How to Build a Collaborative Team
How to Build a Collaborative Team
In the life of a company, there are an increasingly large number of circumstances where it is suddenly necessary to assemble a team of people with special skills who can come together to get a major project done.
Whether your company is acquiring another, engaging in a full information technology overhaul, planning massive layoff or hirings, rolling out a new product or service, fixing a major service problem or even expanding to a new country, you need the best talent that you have in-house and on a contract basis.
The trouble is, as many human resources specialists can attest, just putting people together doesn’t mean that they will work well together.
Sometimes the experts don’t want to share their knowledge so the benefit of shared learning doesn’t happen. Sometimes the philosophy of everyone pitching in together doesn’t fly because skill does not necessarily mean flexibility. You hope that team members will help each other through each project phase, but optimism doesn’t make it so and some team members may instead engage in conflict. Diversity, long considered a strength, can also be a weakness if the workers are too different from each other and have no common base from which to start their relationship.
Today’s workplace circumstances bring other unique challenges. For example, because of the complexity of the challenges, teams often have to be much larger than the optimal 20 members traditionally considered a team. They are also created from people who have no history of working with each other. When contract workers are involved, they may not even share the same corporate vision and intent.
How can you take all these factors into consideration and still build a collaborative work team?
Here are 12 steps to success:
- Ensure that the team has full support from the top even before it starts. The first meeting must have the CEO present to explain the vision of the project and its importance. Key executives need to be present to give sincere affirmations of support, and they have to be willing to follow through on those promises.
- If the team is working in the same physical workspace, ensure that is has an open layout for easy communication, as well as some private “think rooms.” Be creative about finding ways to get the team members to interact with each other. Build a running track around the building. Establish a really good cafeteria that encourages sitting and mingling. Put a couch and some comfortable chairs in the coffee lounge.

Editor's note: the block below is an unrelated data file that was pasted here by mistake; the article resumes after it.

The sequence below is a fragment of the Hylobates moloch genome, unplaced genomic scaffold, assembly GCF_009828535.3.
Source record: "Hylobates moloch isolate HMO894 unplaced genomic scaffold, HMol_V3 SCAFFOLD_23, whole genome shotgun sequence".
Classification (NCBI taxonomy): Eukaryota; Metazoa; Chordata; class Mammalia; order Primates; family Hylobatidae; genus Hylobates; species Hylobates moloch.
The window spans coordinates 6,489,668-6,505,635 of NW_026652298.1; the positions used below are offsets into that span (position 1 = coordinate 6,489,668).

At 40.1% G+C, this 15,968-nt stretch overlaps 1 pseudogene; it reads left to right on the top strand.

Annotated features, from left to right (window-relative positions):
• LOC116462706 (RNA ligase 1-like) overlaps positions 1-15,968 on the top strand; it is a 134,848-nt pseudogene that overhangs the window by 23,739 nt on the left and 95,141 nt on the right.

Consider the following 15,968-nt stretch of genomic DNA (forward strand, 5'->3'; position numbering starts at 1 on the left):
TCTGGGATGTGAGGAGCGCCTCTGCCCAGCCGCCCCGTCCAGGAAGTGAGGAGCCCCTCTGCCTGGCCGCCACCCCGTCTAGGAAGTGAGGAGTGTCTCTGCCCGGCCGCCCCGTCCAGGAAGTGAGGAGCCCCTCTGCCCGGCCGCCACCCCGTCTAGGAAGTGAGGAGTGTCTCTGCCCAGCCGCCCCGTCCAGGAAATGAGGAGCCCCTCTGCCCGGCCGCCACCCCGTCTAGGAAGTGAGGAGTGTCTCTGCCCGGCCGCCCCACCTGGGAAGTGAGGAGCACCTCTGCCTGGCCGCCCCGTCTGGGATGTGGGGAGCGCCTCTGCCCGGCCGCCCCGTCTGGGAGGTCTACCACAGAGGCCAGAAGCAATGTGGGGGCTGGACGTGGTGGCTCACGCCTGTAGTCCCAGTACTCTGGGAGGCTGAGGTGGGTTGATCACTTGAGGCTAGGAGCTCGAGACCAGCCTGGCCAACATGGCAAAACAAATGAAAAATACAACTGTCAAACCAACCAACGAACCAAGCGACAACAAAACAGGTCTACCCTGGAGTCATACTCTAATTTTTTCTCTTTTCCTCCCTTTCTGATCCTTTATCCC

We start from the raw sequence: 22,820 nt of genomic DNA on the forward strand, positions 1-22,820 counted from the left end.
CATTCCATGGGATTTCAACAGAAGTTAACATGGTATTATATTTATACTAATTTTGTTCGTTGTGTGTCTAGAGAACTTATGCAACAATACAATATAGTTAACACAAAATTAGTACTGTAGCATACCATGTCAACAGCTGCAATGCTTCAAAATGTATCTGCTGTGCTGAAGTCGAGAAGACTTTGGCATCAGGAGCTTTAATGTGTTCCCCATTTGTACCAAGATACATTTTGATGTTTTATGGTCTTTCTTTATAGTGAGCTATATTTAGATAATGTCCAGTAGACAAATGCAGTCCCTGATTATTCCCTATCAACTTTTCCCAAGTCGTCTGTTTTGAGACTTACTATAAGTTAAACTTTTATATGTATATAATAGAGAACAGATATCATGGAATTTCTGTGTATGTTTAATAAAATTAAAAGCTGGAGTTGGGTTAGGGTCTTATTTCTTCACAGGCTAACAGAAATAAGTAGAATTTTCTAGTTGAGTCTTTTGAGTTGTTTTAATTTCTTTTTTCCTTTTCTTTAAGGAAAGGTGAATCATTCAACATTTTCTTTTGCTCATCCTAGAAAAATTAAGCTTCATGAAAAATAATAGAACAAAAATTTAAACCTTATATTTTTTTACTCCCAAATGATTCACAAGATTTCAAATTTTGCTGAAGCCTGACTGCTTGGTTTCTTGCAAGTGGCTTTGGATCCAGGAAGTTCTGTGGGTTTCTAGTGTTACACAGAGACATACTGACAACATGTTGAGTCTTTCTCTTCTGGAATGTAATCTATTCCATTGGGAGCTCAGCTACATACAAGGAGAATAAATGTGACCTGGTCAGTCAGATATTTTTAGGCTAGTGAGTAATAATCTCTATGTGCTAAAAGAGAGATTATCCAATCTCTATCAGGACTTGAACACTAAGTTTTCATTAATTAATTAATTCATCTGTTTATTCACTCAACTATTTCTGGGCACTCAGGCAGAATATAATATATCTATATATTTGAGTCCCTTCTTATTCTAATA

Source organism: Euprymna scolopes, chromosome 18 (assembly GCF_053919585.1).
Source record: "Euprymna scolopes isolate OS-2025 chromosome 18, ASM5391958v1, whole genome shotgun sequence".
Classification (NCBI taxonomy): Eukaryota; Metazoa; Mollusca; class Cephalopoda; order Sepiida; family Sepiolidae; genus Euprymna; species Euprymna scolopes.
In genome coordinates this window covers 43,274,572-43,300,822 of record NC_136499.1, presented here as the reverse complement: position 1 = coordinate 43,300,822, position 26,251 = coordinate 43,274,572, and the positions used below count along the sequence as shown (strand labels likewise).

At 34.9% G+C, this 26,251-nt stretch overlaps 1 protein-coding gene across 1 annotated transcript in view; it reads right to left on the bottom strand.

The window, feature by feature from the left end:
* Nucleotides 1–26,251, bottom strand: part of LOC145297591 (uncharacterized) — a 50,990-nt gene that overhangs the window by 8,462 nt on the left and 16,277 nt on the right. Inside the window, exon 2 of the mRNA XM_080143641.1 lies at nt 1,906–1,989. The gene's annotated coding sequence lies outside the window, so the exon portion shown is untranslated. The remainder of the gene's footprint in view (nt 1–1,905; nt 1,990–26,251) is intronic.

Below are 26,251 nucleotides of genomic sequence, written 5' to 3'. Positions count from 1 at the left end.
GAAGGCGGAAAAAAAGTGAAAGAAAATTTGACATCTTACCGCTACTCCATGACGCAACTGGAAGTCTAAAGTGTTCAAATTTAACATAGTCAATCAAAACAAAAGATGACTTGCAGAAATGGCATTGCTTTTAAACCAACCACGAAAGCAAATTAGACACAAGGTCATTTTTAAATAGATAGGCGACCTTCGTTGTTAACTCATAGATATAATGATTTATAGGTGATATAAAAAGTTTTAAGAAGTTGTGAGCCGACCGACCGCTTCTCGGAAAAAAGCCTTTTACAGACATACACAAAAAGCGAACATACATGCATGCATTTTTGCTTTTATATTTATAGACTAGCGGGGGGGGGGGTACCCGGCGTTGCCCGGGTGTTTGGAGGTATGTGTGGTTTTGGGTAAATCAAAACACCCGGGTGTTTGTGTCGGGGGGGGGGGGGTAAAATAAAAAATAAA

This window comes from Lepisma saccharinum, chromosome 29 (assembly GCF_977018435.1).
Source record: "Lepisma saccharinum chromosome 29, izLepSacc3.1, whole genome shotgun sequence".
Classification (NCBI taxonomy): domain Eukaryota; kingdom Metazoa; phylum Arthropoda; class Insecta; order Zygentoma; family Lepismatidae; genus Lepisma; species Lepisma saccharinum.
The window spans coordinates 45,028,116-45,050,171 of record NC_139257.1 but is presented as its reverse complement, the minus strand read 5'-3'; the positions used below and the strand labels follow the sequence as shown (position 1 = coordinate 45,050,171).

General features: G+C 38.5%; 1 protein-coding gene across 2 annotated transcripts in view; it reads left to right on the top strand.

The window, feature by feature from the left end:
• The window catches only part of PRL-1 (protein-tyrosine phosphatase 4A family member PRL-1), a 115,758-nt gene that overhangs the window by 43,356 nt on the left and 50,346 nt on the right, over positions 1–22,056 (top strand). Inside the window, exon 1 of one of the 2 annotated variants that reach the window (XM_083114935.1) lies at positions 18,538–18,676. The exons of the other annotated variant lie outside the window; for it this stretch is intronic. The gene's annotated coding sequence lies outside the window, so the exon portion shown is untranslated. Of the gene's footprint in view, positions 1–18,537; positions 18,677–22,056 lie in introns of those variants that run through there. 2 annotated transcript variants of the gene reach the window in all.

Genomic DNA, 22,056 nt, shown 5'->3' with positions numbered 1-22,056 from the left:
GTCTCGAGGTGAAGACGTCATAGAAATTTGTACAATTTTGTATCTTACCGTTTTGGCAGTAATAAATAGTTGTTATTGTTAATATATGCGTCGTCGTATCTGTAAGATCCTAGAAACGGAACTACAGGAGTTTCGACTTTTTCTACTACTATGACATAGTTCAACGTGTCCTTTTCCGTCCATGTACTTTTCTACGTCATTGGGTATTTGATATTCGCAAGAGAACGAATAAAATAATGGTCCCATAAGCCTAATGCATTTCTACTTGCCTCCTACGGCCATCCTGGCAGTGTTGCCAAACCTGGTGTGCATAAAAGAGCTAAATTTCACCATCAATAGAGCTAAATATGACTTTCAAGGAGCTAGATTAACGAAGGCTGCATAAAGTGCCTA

- When you know that a big project is in the long-term outlook, start assembling some of the team members on smaller projects so they will develop a comfort level of working together.
- Build flexibility into your team by trying to get people who can substitute for each other should one member become ill or get tied up on some aspect of the project. As a great example, consider the Standard Chartered Bank which formed in 1969 through a merger of two banks and now operates in 57 companies. It has a policy that all key executives can substitute for each other in any place at any time, since everyone on the team is so familiar with the policies and vision of the company.
- Bring back face-to-face meetings. While communication through messaging systems and email is efficient, bringing your team members into the same room is not the waste of time you might think it is. That is how people start to grow comfortable with each other.
- Establish a strong monitoring culture within your firm as a means of training potential team members to be comfortable helping others.
- Before the project starts, work in a few sessions on skills in collaborative work methods.
- Before the project begins, ensure that every team member is clear on the overall end game and the corporate intent. This needs to be known by every team member regardless of whether or not they are a full-time employee, a contract worker, or whether they are support staff or have an expert skill set.
- Focus on letting the team members know they are appreciated. When you build a culture of gratitude, it spreads.
- Select the right team leaders who value a collaborative approach. In the movies, it’s great to pick the lone wolf and put them in charge, but in real life, it works much better if the leader knows how to work collaboratively.
- When possible, include in your team some workers who have pre-existing histories of working well together. Their comradery will be contagious and will set the stage for how others work.
- Make sure that each of your highly skilled workers also has time and space to work independently when necessary. A collaborative workplace does not mean a chatty one where people throw out ideas to each other all day long. People with highly-developed skill sets often prefer to work quietly on their part of a project until it is time to present their results to the team. Respect their right to quiet creativity.
There is no one size fits all solution to creating a more collaborative team. Depending on your industry, the scope of the project and the overall culture of your workplace, the solution will change. Just remember there are a lot of tools out there that fosters team collaboration such as BoostHQ. BoostHQ allows you to share links, files, and thoughts on topics that matter with your team, and allows everyone to discuss and share findings they think will be beneficial and useful to the team as well.